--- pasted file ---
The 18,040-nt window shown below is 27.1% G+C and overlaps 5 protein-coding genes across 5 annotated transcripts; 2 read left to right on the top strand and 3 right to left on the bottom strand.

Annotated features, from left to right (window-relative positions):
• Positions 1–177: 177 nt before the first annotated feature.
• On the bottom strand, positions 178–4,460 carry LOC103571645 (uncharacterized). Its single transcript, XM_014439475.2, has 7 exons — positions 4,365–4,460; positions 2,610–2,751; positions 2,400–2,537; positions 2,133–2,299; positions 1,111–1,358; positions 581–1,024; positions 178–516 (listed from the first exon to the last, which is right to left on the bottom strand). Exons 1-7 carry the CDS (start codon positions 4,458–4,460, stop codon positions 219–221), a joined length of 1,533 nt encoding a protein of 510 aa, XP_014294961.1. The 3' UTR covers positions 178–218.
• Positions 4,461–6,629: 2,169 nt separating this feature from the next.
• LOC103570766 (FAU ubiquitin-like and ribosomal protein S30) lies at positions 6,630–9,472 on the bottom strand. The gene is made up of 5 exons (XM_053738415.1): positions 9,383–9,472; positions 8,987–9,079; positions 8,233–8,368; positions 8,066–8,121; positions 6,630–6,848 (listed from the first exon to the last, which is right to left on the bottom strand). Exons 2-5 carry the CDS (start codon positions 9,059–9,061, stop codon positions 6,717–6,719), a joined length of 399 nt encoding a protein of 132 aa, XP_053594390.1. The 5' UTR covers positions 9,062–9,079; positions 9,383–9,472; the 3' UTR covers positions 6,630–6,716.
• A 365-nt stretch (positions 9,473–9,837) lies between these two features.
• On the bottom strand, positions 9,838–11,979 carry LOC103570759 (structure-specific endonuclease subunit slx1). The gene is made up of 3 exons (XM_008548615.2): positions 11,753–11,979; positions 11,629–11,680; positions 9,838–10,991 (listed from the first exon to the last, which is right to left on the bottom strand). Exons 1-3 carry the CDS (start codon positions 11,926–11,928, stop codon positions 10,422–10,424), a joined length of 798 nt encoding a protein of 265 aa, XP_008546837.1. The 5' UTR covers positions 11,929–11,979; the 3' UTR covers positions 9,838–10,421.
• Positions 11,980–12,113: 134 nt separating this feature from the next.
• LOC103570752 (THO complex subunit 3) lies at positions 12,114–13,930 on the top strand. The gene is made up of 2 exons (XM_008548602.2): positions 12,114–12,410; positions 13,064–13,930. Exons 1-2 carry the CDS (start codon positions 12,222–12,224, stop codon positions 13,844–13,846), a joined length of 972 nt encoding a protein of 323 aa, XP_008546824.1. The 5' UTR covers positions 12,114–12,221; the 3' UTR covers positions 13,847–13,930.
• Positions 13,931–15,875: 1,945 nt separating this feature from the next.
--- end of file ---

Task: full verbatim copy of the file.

The 18,040-nt window shown below is 27.1% G+C and overlaps 5 protein-coding genes across 5 annotated transcripts; 2 read left to right on the top strand and 3 right to left on the bottom strand.

Annotated features, from left to right (window-relative positions):
• Positions 1–177: 177 nt before the first annotated feature.
• On the bottom strand, positions 178–4,460 carry LOC103571645 (uncharacterized). Its single transcript, XM_014439475.2, has 7 exons — positions 4,365–4,460; positions 2,610–2,751; positions 2,400–2,537; positions 2,133–2,299; positions 1,111–1,358; positions 581–1,024; positions 178–516 (listed from the first exon to the last, which is right to left on the bottom strand). Exons 1-7 carry the CDS (start codon positions 4,458–4,460, stop codon positions 219–221), a joined length of 1,533 nt encoding a protein of 510 aa, XP_014294961.1. The 3' UTR covers positions 178–218.
• Positions 4,461–6,629: 2,169 nt separating this feature from the next.
• LOC103570766 (FAU ubiquitin-like and ribosomal protein S30) lies at positions 6,630–9,472 on the bottom strand. The gene is made up of 5 exons (XM_053738415.1): positions 9,383–9,472; positions 8,987–9,079; positions 8,233–8,368; positions 8,066–8,121; positions 6,630–6,848 (listed from the first exon to the last, which is right to left on the bottom strand). Exons 2-5 carry the CDS (start codon positions 9,059–9,061, stop codon positions 6,717–6,719), a joined length of 399 nt encoding a protein of 132 aa, XP_053594390.1. The 5' UTR covers positions 9,062–9,079; positions 9,383–9,472; the 3' UTR covers positions 6,630–6,716.
• A 365-nt stretch (positions 9,473–9,837) lies between these two features.
• On the bottom strand, positions 9,838–11,979 carry LOC103570759 (structure-specific endonuclease subunit slx1). The gene is made up of 3 exons (XM_008548615.2): positions 11,753–11,979; positions 11,629–11,680; positions 9,838–10,991 (listed from the first exon to the last, which is right to left on the bottom strand). Exons 1-3 carry the CDS (start codon positions 11,926–11,928, stop codon positions 10,422–10,424), a joined length of 798 nt encoding a protein of 265 aa, XP_008546837.1. The 5' UTR covers positions 11,929–11,979; the 3' UTR covers positions 9,838–10,421.
• Positions 11,980–12,113: 134 nt separating this feature from the next.
• LOC103570752 (THO complex subunit 3) lies at positions 12,114–13,930 on the top strand. The gene is made up of 2 exons (XM_008548602.2): positions 12,114–12,410; positions 13,064–13,930. Exons 1-2 carry the CDS (start codon positions 12,222–12,224, stop codon positions 13,844–13,846), a joined length of 972 nt encoding a protein of 323 aa, XP_008546824.1. The 5' UTR covers positions 12,114–12,221; the 3' UTR covers positions 13,847–13,930.
• Positions 13,931–15,875: 1,945 nt separating this feature from the next.